European Commission logo
English English
CORDIS - EU research results
Content archived on 2024-06-18

Detection and Characterization of Individual Micro- and Nanoparticles

Final Report Summary - DECIMA (Detection and Characterization of Individual Micro- and Nanoparticles)

The Project aimed to develop novel approaches for detection and characterization of particles in the critical nanometer – micrometer size range. The Project objectives include (a) the development of a method for the depth-resolution analysis of micro- and nanoparticles using femtosecond laser ablation mass spectrometry and (b) the demonstration of the sensitive detection of neutral nanoparticles using a graphene mass sensor in combination with particle elemental analysis using fs-laser ablation mass spectrometry. The work performed during the period of the Project implementation involved:
(a) development and setting up a new apparatus for mass spectrometric detection and characterization of individual nanoparticles using the ultrashort pulsed laser ablation technique, (b) carrying out test experiments of plasma plumes produced by laser ablation of bulk materials to test and optimize the characteristics of the mass spectrometric apparatus,
(c) development of a method based on the laser-induced forward transfer (LIFT) technique for delivering nanoparticles into the gas phase for analysis,
(d) performing experiments on blister-based LIFT of well characterized core-shell nanoparticles from a metal-coated glass substrate for mass spectrometric analysis under high-vacuum conditions,
(e) analysis of the LIFT process using atomic force microscopy (AFM) studies and theoretical considerations, and
(f) carrying out experiments on LIFT of fullerene molecules C60 for gas-phase analysis and studying the C60 transfer mechanisms.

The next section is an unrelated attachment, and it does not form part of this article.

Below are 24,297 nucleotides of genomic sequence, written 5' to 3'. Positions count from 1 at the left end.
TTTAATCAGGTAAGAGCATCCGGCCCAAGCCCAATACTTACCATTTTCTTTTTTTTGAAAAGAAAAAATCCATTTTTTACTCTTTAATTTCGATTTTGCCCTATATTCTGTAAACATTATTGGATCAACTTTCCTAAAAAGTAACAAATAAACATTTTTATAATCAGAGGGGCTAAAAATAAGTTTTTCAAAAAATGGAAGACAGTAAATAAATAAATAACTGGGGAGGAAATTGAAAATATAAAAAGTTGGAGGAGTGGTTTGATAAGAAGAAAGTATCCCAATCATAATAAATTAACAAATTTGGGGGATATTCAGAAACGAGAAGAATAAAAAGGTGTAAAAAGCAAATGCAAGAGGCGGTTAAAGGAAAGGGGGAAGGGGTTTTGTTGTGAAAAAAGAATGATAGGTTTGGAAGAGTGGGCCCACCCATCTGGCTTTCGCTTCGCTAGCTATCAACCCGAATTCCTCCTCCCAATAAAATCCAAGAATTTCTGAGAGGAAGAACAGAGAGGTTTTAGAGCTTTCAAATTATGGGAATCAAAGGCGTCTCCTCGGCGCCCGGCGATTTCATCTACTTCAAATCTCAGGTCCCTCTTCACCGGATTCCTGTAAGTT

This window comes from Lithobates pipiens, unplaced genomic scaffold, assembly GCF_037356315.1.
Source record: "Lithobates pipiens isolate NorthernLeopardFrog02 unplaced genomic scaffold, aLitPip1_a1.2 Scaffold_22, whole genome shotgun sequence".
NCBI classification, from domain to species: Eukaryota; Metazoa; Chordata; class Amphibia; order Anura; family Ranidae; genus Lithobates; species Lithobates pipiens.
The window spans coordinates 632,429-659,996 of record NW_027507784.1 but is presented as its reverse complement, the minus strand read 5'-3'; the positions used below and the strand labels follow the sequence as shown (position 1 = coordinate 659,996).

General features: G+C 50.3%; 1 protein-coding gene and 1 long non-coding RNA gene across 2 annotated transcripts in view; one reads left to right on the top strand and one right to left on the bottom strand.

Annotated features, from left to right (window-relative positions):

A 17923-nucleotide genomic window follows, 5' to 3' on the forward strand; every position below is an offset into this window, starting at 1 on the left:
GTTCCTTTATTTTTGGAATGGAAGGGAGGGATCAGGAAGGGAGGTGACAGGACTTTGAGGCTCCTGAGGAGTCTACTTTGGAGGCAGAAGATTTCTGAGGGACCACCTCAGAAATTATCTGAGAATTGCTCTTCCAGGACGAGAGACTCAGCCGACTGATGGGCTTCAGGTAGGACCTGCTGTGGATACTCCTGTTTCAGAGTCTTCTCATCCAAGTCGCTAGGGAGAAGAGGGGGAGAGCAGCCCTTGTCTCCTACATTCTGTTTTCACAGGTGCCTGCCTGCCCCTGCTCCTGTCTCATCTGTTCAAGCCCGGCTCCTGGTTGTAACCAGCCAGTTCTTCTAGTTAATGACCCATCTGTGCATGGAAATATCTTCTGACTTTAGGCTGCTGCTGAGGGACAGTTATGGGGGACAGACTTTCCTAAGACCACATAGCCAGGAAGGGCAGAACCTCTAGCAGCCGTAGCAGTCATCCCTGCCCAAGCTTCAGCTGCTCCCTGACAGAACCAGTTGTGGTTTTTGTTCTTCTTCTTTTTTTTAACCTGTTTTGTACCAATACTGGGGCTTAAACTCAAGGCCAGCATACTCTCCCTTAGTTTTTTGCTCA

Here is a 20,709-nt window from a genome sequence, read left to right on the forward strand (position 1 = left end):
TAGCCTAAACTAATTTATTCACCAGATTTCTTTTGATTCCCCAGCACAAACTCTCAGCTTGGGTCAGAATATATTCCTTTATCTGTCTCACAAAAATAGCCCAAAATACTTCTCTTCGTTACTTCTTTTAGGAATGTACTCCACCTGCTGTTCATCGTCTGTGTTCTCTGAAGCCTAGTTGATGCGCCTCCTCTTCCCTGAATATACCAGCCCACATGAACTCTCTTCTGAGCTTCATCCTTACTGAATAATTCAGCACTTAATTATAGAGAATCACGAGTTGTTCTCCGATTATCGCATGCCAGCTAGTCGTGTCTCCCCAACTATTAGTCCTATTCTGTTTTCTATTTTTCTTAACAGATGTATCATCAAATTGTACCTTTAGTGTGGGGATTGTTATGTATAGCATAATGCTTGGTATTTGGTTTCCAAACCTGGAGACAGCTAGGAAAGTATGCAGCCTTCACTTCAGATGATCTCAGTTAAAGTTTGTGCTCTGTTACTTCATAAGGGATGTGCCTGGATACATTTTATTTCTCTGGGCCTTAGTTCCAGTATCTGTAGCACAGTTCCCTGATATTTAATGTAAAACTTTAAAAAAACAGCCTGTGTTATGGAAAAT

The main results achieved during the Project implementation are:
(1) A new apparatus for gas-phase analysis of individual micro- and nanoparticles has been developed involving (a) time-of-flight mass spectrometry of both positive and negative ions, (b) laser-induced forward transfer (LIFT) of neutral particles into the ionization region of the mass spectrometer using a ns laser, and (c) ionization/excitation of the particles in the gas phase using a fs laser.
(2) A new effect of delayed emission of ions from the laser plasma produced in an external electric field has been revealed. It has been demonstrated that this effect can be used to control the cluster formation process in the laser ablation plumes.
(3) A new method for uniform deposition of nanoparticles from a water solution on strongly hydrophobic metal surfaces has been developed. In this method, a droplet of solution is squeezed between two surfaces, metal and glass, to produce a uniform aqueous layer and then water is evaporated by heating.
(4) A recently proposed matrix-free blister-based LIFT technique has been modified for introducing nanoparticles into high vacuum for analysis. The feasibility of this method has been demonstrated with well characterized gold-coated silica nanoparticles using the developed time-of-flight apparatus. The irradiation conditions for efficient particle emission from a titanium-coated glass substrate due to transient blister formation have been determined. In a deep fs-laser ablation regime, all constituents of the particles have been observed in the mass spectrum (as Si, SiO and Au species). The particle transfer efficiency has been achieved as high as ~90% in the optimal LIFT regimes. The average velocity of the transferred nanoparticles has been measured to be around 50 m/s. The angular distributions of the LIFT-ejected particles have been investigated with a specially designed receiver system and found to be very narrow (particle beam divergence is around 5 degrees).